Brenham City Council members and administrators discuss the 2019-20 budget on Thursday.

City of Brenham staffers are warning that while the city’s financial condition is “solid,” it is “unsustainable” because expenses are growing faster than revenue.

City council members and top-level administrators on Thursday held the first of what will be a series of meetings to discuss the 2019-20 budget.

City Manager James Fisher said the city continues to maintain adequate financial reserves and repeatedly stressed that its financial condition now is sound, with a bond rating of AA- for the last 11 years.

But expenses that are outstripping revenues are causing the city to defer spending on capital projects “necessary to maintain what we have,” he told council members.

“The most important thing is that the city is in a solid financial condition,” said Fisher. “The economic retail outlook is favorable.

“But we have to change the way we look at things. We have to change the way that we plan and manage our facilities.

“I’m not saying that negatively, that what we’ve done in the past is bad. We’re changing the way we’re thinking, because there’s just a lot of different things that have been pushed down the road.

“We have to come up with a plan on how we’re going to take care of those. Sometimes during budget (discussions), you push things off that aren’t the ‘pretty’ things so you can take care of some other things.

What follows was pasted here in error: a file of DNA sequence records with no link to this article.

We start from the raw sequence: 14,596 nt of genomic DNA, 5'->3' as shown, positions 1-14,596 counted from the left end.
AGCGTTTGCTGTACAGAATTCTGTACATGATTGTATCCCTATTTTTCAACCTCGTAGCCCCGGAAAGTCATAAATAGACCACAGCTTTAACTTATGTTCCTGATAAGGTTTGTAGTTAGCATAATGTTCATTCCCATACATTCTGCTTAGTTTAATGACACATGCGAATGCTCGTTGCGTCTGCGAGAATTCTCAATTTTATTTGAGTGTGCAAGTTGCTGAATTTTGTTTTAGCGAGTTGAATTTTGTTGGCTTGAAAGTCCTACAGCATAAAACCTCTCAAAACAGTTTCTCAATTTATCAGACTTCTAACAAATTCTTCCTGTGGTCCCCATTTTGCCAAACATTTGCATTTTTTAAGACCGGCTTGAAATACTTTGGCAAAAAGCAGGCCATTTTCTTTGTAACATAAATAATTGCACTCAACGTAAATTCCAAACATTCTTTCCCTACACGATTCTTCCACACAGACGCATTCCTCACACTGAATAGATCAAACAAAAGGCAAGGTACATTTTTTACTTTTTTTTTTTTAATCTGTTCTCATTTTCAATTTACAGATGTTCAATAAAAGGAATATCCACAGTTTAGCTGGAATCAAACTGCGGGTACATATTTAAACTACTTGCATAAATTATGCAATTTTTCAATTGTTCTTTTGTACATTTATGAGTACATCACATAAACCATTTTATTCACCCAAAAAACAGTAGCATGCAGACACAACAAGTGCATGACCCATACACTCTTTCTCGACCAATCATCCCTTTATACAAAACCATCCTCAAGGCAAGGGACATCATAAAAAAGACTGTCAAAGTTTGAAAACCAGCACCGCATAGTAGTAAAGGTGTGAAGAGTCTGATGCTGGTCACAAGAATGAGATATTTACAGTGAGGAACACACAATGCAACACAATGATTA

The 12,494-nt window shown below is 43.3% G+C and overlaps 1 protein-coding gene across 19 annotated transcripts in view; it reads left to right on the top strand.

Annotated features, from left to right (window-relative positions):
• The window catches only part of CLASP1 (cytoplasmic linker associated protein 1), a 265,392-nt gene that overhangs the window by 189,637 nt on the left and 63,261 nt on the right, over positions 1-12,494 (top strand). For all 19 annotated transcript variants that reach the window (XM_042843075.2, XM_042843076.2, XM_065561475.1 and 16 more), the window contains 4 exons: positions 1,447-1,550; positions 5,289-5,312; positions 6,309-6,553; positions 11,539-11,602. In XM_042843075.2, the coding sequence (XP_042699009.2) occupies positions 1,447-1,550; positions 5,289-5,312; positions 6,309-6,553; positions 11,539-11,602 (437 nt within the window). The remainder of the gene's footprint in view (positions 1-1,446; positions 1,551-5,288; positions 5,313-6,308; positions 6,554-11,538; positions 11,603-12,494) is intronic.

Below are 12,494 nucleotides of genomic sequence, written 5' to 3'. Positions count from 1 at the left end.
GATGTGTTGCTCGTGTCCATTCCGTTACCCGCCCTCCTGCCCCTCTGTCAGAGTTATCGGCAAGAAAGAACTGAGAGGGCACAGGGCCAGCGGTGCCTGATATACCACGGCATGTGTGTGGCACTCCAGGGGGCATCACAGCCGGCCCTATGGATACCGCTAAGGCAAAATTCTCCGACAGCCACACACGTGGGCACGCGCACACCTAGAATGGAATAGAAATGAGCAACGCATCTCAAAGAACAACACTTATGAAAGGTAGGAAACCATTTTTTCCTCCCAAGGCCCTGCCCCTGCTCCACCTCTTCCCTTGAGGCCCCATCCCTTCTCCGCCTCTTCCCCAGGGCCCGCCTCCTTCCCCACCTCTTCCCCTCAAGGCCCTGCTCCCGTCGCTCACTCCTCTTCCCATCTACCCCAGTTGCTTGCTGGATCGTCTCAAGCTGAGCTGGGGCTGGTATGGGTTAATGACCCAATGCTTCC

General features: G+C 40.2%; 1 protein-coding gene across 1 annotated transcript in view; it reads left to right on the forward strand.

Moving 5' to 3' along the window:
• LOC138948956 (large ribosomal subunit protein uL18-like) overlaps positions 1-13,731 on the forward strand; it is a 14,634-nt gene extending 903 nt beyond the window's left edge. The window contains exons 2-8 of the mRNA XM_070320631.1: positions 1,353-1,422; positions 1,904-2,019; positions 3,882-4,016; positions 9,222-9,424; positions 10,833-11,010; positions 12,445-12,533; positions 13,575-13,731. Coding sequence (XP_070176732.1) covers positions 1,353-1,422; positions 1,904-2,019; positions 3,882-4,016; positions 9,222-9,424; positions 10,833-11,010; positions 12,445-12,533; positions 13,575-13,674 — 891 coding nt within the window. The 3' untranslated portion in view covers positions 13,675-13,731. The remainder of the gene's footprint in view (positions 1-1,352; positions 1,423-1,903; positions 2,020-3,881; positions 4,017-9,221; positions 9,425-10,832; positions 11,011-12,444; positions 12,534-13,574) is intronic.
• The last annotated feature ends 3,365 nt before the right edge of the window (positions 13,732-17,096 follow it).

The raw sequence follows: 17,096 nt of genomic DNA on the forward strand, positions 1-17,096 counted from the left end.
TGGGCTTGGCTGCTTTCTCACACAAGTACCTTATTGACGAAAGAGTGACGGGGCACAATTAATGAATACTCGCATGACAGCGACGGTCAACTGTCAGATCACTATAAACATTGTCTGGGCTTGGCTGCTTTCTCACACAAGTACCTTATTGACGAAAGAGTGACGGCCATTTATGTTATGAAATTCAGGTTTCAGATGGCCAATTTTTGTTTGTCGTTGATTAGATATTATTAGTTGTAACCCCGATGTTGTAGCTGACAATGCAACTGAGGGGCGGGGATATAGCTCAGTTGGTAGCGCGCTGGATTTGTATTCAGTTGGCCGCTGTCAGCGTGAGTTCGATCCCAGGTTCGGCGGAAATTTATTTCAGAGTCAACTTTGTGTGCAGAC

“Because our expenses are growing faster than our revenues, it is causing us to defer capital spending necessary to maintain what we have.”

Suggestions to reduce expenses include reducing staffing through attrition and early retirement incentives, outsourcing work such as street reconstruction, creating a drainage utility to provide revenue for drainage improvements and seeking medical insurance bids in an effort to find savings there.

Revenue could be generated by focusing on retail growth and downtown revitalization, boosting tourism efforts, raising utility rates to cover the cost of service, adding a sales tax to electric and gas charges, and reviewing interlocal agreements to ensure city costs are being fairly reimbursed.

Fisher said the city must be “very cognizant of the costs” to maintain facilities and services.

“As we add things, as we take on things, our expenses go up,” he said. “That doesn’t necessarily mean our revenues go up.”

Among the philosophical changes are deferring capital projects without a plan to fund them and “don’t do” services that citizens aren’t willing to pay for.

Two major projects are being counted on to provide a boost to the city’s sales tax revenues — the largest funding source for its general fund budget.

Baker Katz is moving forward with a large shopping center project which Fisher said could “create some energy and excitement so some other development comes into town.”

The council last year also approved creation of a Tax Increment Reinvestment Zone which city officials hope will generate millions of dollars to spur development.

The TIRZ takes in 2,200 acres along U.S. 290, South Market Street and West Main Street.

A portion of property taxes generated by any increase above a baseline of property values is earmarked for economic development projects in the TIRZ.

Fisher, however, said that sufficient funding to take on major projects “will take time” to accumulate, but new businesses could “accelerate” that growth.

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